bText.write(bMessage, align="center", font=(font))
tText.clear()
tText.write(tMessage, align="center", font=(font))

# Guessing
guessedLetter = turtle.textinput("Input", 'Please guess a letter:')

if guessedLetter in lettersGuessed:
tMessage = "Oops! You've already guessed that letter: " + getGuessedWord(secretWord, lettersGuessed)
else:
lettersGuessed.append(guessedLetter)

if guessedLetter in secretWord:
if isWordGuessed(secretWord, lettersGuessed):
noose.clear()
tText.clear()
man.clear()
for n in range(0, 6):
newLimb(n)
tMessage = 'Congratulations, you won!'
tText.write(tMessage, align="center", font=(font))
guessedLetter = turtle.textinput("Input", "Input 'new' for a new game or 'quit' to quit.")
break
else:
tMessage = 'Good guess: ' + getGuessedWord(secretWord, lettersGuessed)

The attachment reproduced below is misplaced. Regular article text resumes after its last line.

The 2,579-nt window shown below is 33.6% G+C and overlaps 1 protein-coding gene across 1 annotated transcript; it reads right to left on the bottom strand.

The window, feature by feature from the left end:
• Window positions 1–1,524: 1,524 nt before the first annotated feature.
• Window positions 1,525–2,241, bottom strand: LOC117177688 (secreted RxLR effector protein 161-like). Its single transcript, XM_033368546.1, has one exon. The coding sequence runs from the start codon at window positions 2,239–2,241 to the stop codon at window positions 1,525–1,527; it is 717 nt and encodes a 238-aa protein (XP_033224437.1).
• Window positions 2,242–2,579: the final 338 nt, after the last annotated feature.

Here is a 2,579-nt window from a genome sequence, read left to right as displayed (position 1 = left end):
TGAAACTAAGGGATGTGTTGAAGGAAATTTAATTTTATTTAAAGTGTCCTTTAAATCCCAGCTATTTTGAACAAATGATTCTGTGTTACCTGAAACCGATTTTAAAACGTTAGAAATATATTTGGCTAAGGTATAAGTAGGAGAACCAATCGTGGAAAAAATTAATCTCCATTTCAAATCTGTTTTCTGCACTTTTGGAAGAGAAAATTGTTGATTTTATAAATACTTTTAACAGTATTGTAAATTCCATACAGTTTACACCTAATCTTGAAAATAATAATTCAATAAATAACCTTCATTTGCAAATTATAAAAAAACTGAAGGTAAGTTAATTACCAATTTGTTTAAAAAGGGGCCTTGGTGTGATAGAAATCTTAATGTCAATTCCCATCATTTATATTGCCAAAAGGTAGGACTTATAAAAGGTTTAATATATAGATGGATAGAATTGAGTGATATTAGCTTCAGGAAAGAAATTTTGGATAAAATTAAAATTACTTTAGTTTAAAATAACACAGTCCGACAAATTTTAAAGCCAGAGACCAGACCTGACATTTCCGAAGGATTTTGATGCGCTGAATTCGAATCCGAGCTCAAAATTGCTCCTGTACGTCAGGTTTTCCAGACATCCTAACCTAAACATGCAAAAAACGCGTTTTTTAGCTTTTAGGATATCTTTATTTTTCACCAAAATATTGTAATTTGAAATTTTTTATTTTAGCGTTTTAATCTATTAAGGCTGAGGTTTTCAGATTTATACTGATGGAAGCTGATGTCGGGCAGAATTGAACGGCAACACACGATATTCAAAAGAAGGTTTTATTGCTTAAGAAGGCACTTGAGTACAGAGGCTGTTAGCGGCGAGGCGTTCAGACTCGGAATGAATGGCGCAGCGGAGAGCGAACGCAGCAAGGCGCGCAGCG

else:
guessesLeft -= 1
newLimb(guessesLeft)
if guessesLeft < 1:
tText.clear()
tMessage = 'Sorry, you ran out of guesses. The word was ' + secretWord + '.'
tText.write(tMessage, align="center", font=(font))
guessedLetter = turtle.textinput("Input", "Input 'new' for a new game or 'quit' to quit.")
else:
tMessage = 'Oops! That letter is not in my word: ' + getGuessedWord(secretWord, lettersGuessed)

• Whereas your lecturer has issues in their code that I've spoken about in my answer, there's a policy about code ownership on Code Review - it has to be yours. Overall I'd say that you have enough of your own code here that this is not off-topic; and hopefully you can derive learning value from the issues in the lecturer's code as well as your own. – Reinderien Dec 21 '20 at 20:05